Should Meteorologists Be Making The Climate Connection?

Sep 17, 2018

An image of Hurricane Florence moving towards the United State's east coast.
Credit NOAA Environmental Visualization Laboratory

As hurricane Florence approached the east coast this past week, weather forecasters warned of an historic disaster. But, they didn’t say a lot about why this storm had gotten so big or so powerful.

A number of media outlets did make the link to climate change, but not necessarily in the forecasts or on the weather pages.

It’s interesting to note because meteorologists, as a community, have been slow to accept the scientific consensus on human-caused climate change.  And there’s a deep divide on whether or not it is a weather forecaster’s job to talk about climate.

Jason Samenow is the Washington Post's weather editor and chief meteorologist for the Capital Weather Gang. Living Lab Radio spoke with Samenow last Thursday morning, as the Carolinas were preparing for a major hit.

“There is a general expectation that all other things being equal, if you warm up the ocean temperatures, the potential intensity of a hurricane can become stronger,” Samenow said.

He gave examples of recent extreme weather events, like Super Typhoon Haiyan in the Philippines, Hurricane Patricia in Mexico, Hurricane Irma, and Hurricane Rita.

One of the strongest links that many meteorologists are seeing is that these storms are producing heavier rainfall that is leading to more flooding. In fact, one study showed in the past year that rainfall during Hurricane Harvey in particular was between 15 and as much as 38 percent worse than it would have produced without the impacts of global warming.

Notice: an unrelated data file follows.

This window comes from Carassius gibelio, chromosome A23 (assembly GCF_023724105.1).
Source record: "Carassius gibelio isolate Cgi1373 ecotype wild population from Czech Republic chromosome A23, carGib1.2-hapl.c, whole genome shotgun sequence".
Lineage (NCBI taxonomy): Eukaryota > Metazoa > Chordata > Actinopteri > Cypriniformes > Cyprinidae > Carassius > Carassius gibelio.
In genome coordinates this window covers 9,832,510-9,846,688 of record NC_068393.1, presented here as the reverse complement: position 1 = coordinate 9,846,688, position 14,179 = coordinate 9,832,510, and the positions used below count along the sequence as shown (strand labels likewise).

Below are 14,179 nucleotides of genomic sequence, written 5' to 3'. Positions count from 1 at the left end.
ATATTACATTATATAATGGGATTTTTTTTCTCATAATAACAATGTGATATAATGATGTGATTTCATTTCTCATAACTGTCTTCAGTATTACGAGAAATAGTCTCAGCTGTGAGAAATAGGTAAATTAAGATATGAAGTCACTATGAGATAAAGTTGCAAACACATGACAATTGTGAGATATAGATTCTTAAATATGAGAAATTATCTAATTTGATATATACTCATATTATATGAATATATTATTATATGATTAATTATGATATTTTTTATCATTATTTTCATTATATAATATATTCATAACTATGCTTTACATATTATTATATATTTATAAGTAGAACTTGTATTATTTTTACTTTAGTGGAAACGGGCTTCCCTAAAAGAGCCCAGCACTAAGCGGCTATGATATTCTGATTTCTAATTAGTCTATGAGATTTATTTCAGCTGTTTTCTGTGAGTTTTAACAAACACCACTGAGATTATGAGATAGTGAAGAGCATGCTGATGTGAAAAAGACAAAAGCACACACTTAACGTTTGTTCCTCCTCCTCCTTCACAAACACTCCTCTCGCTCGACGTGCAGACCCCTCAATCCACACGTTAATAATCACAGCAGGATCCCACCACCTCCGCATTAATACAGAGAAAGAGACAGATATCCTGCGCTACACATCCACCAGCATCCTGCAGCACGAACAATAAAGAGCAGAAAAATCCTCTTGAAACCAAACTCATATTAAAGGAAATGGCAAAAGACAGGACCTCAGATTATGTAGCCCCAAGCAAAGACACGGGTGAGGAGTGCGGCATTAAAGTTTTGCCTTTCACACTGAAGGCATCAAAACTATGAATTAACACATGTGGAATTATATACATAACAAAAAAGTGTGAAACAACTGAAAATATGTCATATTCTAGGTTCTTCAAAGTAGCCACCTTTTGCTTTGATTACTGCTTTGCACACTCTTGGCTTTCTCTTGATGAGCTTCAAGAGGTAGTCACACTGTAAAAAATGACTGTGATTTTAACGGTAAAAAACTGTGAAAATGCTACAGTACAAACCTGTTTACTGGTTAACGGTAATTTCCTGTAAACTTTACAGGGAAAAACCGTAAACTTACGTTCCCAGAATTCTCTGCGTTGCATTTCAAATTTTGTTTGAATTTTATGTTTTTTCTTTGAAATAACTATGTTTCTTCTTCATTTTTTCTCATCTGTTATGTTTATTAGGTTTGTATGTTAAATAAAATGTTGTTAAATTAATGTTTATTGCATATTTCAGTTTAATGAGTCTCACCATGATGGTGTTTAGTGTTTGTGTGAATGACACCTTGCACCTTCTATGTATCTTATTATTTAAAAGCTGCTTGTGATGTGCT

Samenow explained that when you warm up the air, you warm up the sea surface temperatures, and when there's more water vapor in the atmosphere, it feeds the hurricanes so they get fatter and create heavier downpours.

When meteorologists do report on climate connections, they typically do so in the aftermath of a storm, when they’re reviewing how strong the storm was and what its effects were. Before the storm happens, and during it, they typically stay focused on the preparedness.

However, the argument has been made that when you have people's attention and a big, engaged audience, that’s when you should report on the climate change link.

“It's a case by case decision that we make,” Samenow said. So far in regard to Florence, they’ve shared stories about the link between climate change from a colleague who works at their environmental desk on their social media channels.

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Web content in this post was produced by Liz Lerner.